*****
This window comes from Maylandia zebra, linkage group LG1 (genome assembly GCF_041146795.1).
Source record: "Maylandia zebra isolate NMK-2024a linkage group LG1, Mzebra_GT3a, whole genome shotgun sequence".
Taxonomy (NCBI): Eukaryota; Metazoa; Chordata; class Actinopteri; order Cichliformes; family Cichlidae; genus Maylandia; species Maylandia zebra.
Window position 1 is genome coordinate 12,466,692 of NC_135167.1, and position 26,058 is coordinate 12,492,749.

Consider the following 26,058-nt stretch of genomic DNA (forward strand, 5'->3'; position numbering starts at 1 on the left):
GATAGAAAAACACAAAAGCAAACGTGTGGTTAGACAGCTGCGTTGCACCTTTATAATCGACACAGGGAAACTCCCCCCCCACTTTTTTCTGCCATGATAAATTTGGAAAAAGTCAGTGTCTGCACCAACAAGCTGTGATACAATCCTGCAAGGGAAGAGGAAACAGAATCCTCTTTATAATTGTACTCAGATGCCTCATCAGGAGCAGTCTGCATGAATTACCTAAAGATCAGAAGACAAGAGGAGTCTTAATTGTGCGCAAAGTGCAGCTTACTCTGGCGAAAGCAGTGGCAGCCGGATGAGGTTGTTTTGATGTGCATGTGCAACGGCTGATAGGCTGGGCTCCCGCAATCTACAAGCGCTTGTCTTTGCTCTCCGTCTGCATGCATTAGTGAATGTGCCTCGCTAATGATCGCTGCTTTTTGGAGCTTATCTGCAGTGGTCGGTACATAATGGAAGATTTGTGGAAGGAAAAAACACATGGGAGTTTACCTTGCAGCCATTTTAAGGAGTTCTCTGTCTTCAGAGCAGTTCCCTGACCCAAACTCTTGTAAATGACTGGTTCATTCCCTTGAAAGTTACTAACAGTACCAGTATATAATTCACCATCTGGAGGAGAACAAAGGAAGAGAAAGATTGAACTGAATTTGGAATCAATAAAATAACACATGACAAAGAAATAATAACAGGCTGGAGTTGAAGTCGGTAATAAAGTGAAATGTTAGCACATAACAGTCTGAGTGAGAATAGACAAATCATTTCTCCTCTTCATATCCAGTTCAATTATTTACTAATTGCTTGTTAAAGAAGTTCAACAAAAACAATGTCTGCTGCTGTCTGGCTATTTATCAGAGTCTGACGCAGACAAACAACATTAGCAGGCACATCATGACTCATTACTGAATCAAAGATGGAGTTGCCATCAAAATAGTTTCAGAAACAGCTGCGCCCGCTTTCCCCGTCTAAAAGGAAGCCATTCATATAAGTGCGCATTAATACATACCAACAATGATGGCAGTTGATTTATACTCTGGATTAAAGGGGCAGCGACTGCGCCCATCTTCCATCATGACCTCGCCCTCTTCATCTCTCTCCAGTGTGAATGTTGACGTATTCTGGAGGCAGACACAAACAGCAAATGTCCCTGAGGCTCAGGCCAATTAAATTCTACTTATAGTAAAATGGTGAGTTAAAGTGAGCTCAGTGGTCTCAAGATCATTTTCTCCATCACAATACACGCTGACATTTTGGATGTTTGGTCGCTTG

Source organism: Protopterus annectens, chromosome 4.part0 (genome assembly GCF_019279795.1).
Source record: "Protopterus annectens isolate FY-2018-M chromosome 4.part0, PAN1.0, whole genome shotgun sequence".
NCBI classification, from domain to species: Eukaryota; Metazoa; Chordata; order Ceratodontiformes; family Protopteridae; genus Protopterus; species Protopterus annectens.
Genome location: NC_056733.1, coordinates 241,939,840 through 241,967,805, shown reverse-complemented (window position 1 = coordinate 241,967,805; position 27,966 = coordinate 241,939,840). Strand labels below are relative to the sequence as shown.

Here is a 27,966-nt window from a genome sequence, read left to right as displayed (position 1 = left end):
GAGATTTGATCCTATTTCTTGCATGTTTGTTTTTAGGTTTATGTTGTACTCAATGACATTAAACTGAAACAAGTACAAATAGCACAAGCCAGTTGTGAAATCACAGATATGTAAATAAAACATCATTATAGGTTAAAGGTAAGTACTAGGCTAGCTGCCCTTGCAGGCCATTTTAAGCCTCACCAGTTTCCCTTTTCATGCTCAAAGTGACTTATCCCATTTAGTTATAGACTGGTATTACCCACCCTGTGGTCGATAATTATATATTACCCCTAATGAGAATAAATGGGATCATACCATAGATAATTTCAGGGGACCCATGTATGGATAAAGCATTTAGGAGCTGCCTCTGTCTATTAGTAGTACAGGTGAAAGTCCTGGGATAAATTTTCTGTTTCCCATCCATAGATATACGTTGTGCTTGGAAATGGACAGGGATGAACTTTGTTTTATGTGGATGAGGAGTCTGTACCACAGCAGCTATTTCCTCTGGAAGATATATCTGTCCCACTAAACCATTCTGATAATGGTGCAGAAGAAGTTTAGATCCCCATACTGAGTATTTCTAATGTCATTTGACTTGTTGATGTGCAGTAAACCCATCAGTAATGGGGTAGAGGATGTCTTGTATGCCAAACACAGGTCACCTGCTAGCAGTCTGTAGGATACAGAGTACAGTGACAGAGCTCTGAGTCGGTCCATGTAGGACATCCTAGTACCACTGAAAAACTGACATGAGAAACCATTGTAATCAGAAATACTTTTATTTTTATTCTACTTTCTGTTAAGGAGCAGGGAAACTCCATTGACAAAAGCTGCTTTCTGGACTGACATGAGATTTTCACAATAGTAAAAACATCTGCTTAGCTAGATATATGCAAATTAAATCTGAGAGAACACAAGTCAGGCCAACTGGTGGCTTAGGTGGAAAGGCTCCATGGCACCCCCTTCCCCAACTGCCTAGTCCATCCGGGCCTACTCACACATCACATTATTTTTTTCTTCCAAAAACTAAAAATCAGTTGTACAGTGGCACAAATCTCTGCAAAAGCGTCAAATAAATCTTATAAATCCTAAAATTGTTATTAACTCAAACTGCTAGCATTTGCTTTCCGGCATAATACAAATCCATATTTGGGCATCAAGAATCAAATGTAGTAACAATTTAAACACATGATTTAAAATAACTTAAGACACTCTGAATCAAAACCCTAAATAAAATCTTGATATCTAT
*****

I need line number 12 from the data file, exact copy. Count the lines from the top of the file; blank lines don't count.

GAGATTTGATCCTATTTCTTGCATGTTTGTTTTTAGGTTTATGTTGTACTCAATGACATTAAACTGAAACAAGTACAAATAGCACAAGCCAGTTGTGAAATCACAGATATGTAAATAAAACATCATTATAGGTTAAAGGTAAGTACTAGGCTAGCTGCCCTTGCAGGCCATTTTAAGCCTCACCAGTTTCCCTTTTCATGCTCAAAGTGACTTATCCCATTTAGTTATAGACTGGTATTACCCACCCTGTGGTCGATAATTATATATTACCCCTAATGAGAATAAATGGGATCATACCATAGATAATTTCAGGGGACCCATGTATGGATAAAGCATTTAGGAGCTGCCTCTGTCTATTAGTAGTACAGGTGAAAGTCCTGGGATAAATTTTCTGTTTCCCATCCATAGATATACGTTGTGCTTGGAAATGGACAGGGATGAACTTTGTTTTATGTGGATGAGGAGTCTGTACCACAGCAGCTATTTCCTCTGGAAGATATATCTGTCCCACTAAACCATTCTGATAATGGTGCAGAAGAAGTTTAGATCCCCATACTGAGTATTTCTAATGTCATTTGACTTGTTGATGTGCAGTAAACCCATCAGTAATGGGGTAGAGGATGTCTTGTATGCCAAACACAGGTCACCTGCTAGCAGTCTGTAGGATACAGAGTACAGTGACAGAGCTCTGAGTCGGTCCATGTAGGACATCCTAGTACCACTGAAAAACTGACATGAGAAACCATTGTAATCAGAAATACTTTTATTTTTATTCTACTTTCTGTTAAGGAGCAGGGAAACTCCATTGACAAAAGCTGCTTTCTGGACTGACATGAGATTTTCACAATAGTAAAAACATCTGCTTAGCTAGATATATGCAAATTAAATCTGAGAGAACACAAGTCAGGCCAACTGGTGGCTTAGGTGGAAAGGCTCCATGGCACCCCCTTCCCCAACTGCCTAGTCCATCCGGGCCTACTCACACATCACATTATTTTTTTCTTCCAAAAACTAAAAATCAGTTGTACAGTGGCACAAATCTCTGCAAAAGCGTCAAATAAATCTTATAAATCCTAAAATTGTTATTAACTCAAACTGCTAGCATTTGCTTTCCGGCATAATACAAATCCATATTTGGGCATCAAGAATCAAATGTAGTAACAATTTAAACACATGATTTAAAATAACTTAAGACACTCTGAATCAAAACCCTAAATAAAATCTTGATATCTAT